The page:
This blog aims to deep-dive into Azure Cassandra MI, which became GA in Nov 2020. I have mostly referred to Datastax, Apache, and Microsoft’s official web pages to produce this content. If you feel any information is missing, please connect with me.
Today’s business is driven mainly by new ideas and innovative solutions that rely on information and intelligence gathered by an unending stream of Data flowing from various sources. Organizations can customize their solutions according to customer needs and markets. However, not always is this data in a structured manner. This is where NoSQL databases come into focus. There are many options available in the market for NoSQL databases. Apache Cassandra is one of the most sought-after non-relational databases today. Cassandra is a highly available and scalable distributed No-SQL databases system with no single point of failure. Unlike SQL databases, Cassandra clusters are schema-free and designed to handle large amounts of incoming data and hundreds or thousands of writes per second.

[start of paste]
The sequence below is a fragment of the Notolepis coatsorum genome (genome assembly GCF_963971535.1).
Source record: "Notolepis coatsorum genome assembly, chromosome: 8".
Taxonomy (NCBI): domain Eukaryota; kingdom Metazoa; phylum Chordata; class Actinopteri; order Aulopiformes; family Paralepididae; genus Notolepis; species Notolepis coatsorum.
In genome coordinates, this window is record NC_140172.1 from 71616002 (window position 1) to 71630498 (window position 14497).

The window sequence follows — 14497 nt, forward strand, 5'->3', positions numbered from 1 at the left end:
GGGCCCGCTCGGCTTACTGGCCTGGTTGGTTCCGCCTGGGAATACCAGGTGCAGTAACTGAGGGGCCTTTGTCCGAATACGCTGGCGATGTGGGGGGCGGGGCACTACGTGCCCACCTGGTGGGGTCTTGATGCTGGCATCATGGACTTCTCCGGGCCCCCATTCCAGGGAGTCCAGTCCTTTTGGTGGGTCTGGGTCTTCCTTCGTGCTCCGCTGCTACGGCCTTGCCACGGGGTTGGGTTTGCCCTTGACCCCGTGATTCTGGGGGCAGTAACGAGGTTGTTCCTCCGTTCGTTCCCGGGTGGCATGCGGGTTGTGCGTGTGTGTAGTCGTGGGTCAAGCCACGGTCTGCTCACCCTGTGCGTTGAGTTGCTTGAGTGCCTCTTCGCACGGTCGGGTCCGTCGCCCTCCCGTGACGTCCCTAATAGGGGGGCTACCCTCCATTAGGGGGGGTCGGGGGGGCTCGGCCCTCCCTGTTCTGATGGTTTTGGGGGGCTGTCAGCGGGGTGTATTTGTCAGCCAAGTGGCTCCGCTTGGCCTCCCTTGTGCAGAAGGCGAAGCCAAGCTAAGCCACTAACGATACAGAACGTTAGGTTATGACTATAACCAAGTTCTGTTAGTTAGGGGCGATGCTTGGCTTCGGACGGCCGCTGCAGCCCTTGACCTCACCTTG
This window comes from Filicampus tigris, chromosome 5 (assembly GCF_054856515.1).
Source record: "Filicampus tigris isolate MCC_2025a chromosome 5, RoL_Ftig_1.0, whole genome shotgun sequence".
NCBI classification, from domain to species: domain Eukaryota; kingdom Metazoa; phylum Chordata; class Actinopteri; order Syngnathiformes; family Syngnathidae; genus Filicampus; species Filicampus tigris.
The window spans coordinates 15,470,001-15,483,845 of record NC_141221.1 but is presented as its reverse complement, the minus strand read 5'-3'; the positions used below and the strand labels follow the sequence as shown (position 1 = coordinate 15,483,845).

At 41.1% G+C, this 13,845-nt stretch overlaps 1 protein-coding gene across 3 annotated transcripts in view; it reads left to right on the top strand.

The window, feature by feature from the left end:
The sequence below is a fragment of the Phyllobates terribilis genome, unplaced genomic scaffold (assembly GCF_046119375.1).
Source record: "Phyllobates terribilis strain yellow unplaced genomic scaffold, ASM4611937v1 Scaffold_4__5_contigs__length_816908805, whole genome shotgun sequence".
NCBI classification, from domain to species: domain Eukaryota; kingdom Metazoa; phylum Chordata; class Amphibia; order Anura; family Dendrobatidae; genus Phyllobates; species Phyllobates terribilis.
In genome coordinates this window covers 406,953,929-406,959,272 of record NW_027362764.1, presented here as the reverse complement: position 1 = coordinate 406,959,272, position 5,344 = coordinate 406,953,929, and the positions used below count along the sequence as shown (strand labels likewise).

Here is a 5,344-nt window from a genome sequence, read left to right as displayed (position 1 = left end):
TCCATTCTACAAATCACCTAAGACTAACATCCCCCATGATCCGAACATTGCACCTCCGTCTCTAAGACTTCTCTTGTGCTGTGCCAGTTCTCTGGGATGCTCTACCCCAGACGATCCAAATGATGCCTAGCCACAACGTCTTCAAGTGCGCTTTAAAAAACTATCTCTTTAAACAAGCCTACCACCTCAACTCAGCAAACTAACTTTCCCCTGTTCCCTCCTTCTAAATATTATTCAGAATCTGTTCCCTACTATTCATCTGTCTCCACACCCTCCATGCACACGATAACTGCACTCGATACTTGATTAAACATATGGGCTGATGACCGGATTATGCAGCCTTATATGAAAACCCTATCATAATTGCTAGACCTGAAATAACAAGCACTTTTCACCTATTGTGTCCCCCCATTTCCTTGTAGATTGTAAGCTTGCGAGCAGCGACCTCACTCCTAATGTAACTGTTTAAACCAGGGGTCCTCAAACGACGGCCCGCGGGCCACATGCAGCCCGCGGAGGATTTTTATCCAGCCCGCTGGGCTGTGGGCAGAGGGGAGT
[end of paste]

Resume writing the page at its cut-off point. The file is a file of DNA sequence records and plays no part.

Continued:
Facebook developed Cassandra to handle their Inbox search feature. It became open-sourced in 2008 until Apache Incubator accepted it in 2009. Since early 2010, Apache has been a top project due to its growing popularity.
Apache Cassandra Architecture:
Image source: Tutorialspoint.com
A Cassandra ring consists of homogeneous nodes connected in a peer-to-peer model. The schema in Cassandra is not fixed, and the queries performed on the cluster are based on the Partition+ Clustering key combination. Therefore, it doesn’t support Cross Partition Transactions, Distributed Joints, and Foreign Keys.